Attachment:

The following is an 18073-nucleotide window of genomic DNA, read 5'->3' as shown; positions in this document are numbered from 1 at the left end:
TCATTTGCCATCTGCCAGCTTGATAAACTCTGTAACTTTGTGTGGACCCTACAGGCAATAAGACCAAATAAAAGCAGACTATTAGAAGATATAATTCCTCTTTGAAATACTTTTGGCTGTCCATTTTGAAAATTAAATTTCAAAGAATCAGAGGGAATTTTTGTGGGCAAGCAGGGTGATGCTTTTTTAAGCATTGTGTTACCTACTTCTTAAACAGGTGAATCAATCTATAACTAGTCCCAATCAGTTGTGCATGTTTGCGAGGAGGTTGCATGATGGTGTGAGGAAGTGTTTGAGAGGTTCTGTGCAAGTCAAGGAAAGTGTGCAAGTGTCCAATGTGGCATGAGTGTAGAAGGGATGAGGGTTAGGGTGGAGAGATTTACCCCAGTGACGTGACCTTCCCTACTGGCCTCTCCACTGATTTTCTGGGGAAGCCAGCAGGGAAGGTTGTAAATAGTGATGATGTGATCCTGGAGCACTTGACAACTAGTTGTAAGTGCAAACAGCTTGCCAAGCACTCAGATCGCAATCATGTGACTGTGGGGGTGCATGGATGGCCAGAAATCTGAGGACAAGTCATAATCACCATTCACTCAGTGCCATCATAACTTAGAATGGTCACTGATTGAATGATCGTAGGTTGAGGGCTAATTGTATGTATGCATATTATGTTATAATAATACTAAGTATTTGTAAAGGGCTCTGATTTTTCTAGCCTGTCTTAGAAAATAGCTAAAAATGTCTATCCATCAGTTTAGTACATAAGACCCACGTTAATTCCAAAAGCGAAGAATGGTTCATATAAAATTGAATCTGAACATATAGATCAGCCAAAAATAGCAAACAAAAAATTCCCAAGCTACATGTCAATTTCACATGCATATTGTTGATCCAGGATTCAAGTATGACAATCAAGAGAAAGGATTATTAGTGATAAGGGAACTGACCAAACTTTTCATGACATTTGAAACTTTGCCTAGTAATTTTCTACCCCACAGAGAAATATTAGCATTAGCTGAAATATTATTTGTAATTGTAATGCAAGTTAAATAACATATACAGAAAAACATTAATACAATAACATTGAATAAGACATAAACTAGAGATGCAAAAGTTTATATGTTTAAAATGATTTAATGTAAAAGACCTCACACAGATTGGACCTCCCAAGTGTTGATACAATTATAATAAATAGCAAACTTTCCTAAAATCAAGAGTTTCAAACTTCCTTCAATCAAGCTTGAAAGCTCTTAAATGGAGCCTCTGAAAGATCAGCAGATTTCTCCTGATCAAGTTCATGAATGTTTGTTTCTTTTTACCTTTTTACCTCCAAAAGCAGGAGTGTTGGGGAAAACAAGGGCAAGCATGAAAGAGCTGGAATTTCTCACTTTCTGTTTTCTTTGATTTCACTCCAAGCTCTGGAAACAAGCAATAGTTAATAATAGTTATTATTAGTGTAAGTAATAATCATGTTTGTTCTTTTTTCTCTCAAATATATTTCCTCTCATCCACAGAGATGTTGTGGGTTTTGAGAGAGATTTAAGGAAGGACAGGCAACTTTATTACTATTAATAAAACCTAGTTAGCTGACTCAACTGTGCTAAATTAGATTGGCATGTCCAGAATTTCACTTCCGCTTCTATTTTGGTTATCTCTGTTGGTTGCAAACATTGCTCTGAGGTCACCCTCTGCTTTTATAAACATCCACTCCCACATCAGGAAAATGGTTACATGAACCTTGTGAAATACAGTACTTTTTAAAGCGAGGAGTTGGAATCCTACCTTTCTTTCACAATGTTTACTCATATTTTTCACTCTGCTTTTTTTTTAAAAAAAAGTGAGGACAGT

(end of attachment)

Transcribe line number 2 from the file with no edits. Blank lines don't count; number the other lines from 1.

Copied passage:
TCATTTGCCATCTGCCAGCTTGATAAACTCTGTAACTTTGTGTGGACCCTACAGGCAATAAGACCAAATAAAAGCAGACTATTAGAAGATATAATTCCTCTTTGAAATACTTTTGGCTGTCCATTTTGAAAATTAAATTTCAAAGAATCAGAGGGAATTTTTGTGGGCAAGCAGGGTGATGCTTTTTTAAGCATTGTGTTACCTACTTCTTAAACAGGTGAATCAATCTATAACTAGTCCCAATCAGTTGTGCATGTTTGCGAGGAGGTTGCATGATGGTGTGAGGAAGTGTTTGAGAGGTTCTGTGCAAGTCAAGGAAAGTGTGCAAGTGTCCAATGTGGCATGAGTGTAGAAGGGATGAGGGTTAGGGTGGAGAGATTTACCCCAGTGACGTGACCTTCCCTACTGGCCTCTCCACTGATTTTCTGGGGAAGCCAGCAGGGAAGGTTGTAAATAGTGATGATGTGATCCTGGAGCACTTGACAACTAGTTGTAAGTGCAAACAGCTTGCCAAGCACTCAGATCGCAATCATGTGACTGTGGGGGTGCATGGATGGCCAGAAATCTGAGGACAAGTCATAATCACCATTCACTCAGTGCCATCATAACTTAGAATGGTCACTGATTGAATGATCGTAGGTTGAGGGCTAATTGTATGTATGCATATTATGTTATAATAATACTAAGTATTTGTAAAGGGCTCTGATTTTTCTAGCCTGTCTTAGAAAATAGCTAAAAATGTCTATCCATCAGTTTAGTACATAAGACCCACGTTAATTCCAAAAGCGAAGAATGGTTCATATAAAATTGAATCTGAACATATAGATCAGCCAAAAATAGCAAACAAAAAATTCCCAAGCTACATGTCAATTTCACATGCATATTGTTGATCCAGGATTCAAGTATGACAATCAAGAGAAAGGATTATTAGTGATAAGGGAACTGACCAAACTTTTCATGACATTTGAAACTTTGCCTAGTAATTTTCTACCCCACAGAGAAATATTAGCATTAGCTGAAATATTATTTGTAATTGTAATGCAAGTTAAATAACATATACAGAAAAACATTAATACAATAACATTGAATAAGACATAAACTAGAGATGCAAAAGTTTATATGTTTAAAATGATTTAATGTAAAAGACCTCACACAGATTGGACCTCCCAAGTGTTGATACAATTATAATAAATAGCAAACTTTCCTAAAATCAAGAGTTTCAAACTTCCTTCAATCAAGCTTGAAAGCTCTTAAATGGAGCCTCTGAAAGATCAGCAGATTTCTCCTGATCAAGTTCATGAATGTTTGTTTCTTTTTACCTTTTTACCTCCAAAAGCAGGAGTGTTGGGGAAAACAAGGGCAAGCATGAAAGAGCTGGAATTTCTCACTTTCTGTTTTCTTTGATTTCACTCCAAGCTCTGGAAACAAGCAATAGTTAATAATAGTTATTATTAGTGTAAGTAATAATCATGTTTGTTCTTTTTTCTCTCAAATATATTTCCTCTCATCCACAGAGATGTTGTGGGTTTTGAGAGAGATTTAAGGAAGGACAGGCAACTTTATTACTATTAATAAAACCTAGTTAGCTGACTCAACTGTGCTAAATTAGATTGGCATGTCCAGAATTTCACTTCCGCTTCTATTTTGGTTATCTCTGTTGGTTGCAAACATTGCTCTGAGGTCACCCTCTGCTTTTATAAACATCCACTCCCACATCAGGAAAATGGTTACATGAACCTTGTGAAATACAGTACTTTTTAAAGCGAGGAGTTGGAATCCTACCTTTCTTTCACAATGTTTACTCATATTTTTCACTCTGCTTTTTTTTTAAAAAAAAGTGAGGACAGT